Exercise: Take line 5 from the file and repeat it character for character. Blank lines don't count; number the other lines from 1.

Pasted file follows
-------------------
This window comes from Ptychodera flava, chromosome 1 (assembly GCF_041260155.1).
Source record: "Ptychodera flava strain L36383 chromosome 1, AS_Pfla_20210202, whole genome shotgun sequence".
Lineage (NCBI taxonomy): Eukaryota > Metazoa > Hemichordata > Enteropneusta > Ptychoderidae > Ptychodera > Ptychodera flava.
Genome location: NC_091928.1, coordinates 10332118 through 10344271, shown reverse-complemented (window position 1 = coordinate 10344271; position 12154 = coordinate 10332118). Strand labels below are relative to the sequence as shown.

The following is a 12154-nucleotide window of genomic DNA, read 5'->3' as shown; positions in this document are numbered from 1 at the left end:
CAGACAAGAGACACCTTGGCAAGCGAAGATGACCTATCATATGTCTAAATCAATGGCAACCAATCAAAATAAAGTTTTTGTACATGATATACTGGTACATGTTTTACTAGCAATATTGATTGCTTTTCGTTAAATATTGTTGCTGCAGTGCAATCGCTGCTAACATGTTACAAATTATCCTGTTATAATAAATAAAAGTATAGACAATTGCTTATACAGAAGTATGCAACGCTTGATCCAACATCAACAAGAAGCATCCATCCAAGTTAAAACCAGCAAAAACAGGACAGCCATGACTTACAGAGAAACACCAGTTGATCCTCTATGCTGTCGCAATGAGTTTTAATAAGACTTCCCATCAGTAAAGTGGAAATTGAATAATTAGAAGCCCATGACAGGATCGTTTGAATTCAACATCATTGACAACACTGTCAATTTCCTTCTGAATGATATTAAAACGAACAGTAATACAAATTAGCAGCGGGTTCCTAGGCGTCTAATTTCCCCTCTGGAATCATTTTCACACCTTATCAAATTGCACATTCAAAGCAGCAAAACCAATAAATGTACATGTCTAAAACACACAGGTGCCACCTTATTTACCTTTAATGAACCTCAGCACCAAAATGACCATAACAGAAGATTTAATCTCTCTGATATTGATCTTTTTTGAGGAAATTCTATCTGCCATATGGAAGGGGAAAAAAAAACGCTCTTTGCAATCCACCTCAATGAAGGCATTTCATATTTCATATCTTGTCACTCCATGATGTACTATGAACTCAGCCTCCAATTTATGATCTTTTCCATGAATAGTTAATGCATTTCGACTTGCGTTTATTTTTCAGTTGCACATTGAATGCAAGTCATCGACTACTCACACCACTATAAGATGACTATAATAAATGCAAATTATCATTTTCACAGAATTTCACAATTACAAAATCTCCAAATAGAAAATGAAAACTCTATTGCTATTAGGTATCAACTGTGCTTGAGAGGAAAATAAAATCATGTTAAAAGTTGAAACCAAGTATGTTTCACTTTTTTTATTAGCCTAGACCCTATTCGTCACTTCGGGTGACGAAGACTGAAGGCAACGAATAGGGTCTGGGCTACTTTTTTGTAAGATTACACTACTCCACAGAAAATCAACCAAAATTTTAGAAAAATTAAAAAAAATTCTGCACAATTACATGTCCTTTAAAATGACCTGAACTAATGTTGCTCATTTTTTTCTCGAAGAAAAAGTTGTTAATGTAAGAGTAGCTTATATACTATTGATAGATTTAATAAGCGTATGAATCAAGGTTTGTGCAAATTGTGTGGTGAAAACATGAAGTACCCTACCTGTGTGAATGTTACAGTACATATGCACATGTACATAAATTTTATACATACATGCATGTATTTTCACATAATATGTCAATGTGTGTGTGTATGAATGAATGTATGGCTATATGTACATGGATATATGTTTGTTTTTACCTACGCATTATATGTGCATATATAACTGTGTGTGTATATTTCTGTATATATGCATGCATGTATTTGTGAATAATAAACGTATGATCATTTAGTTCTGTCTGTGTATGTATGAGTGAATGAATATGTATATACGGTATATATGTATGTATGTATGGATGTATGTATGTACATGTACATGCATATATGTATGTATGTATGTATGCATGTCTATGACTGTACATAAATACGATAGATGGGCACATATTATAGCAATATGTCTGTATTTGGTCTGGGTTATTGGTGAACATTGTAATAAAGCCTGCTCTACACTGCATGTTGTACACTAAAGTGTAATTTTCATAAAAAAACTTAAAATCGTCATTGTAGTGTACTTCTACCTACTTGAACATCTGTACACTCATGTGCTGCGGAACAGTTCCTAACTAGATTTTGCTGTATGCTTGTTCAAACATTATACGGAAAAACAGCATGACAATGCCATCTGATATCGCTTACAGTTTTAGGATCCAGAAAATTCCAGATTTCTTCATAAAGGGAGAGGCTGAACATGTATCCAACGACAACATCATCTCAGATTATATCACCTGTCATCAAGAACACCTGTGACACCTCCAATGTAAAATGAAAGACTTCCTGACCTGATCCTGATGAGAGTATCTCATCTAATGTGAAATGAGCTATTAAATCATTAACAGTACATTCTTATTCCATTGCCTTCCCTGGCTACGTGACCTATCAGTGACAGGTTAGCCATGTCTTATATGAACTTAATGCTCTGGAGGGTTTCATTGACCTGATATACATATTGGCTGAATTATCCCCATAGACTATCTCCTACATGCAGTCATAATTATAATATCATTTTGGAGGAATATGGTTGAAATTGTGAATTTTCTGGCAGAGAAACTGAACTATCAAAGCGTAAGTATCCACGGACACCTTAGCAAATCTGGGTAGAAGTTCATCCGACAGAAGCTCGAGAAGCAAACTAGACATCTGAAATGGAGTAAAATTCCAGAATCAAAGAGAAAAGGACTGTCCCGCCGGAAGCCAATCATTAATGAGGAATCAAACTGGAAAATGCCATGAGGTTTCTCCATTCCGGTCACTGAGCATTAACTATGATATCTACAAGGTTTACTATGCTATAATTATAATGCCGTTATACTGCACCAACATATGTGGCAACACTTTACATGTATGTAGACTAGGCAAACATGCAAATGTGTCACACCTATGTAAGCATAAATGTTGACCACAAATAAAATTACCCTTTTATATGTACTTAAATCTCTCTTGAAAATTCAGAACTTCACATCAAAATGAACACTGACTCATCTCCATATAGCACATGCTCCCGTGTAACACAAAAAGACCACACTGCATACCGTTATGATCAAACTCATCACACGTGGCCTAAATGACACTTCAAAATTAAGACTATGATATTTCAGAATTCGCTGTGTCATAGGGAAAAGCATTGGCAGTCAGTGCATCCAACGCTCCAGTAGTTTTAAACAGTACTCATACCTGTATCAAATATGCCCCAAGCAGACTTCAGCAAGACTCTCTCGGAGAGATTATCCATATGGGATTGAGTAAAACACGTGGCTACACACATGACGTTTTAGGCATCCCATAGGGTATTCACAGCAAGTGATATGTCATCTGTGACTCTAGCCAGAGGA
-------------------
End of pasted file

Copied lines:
The following is a 12154-nucleotide window of genomic DNA, read 5'->3' as shown; positions in this document are numbered from 1 at the left end: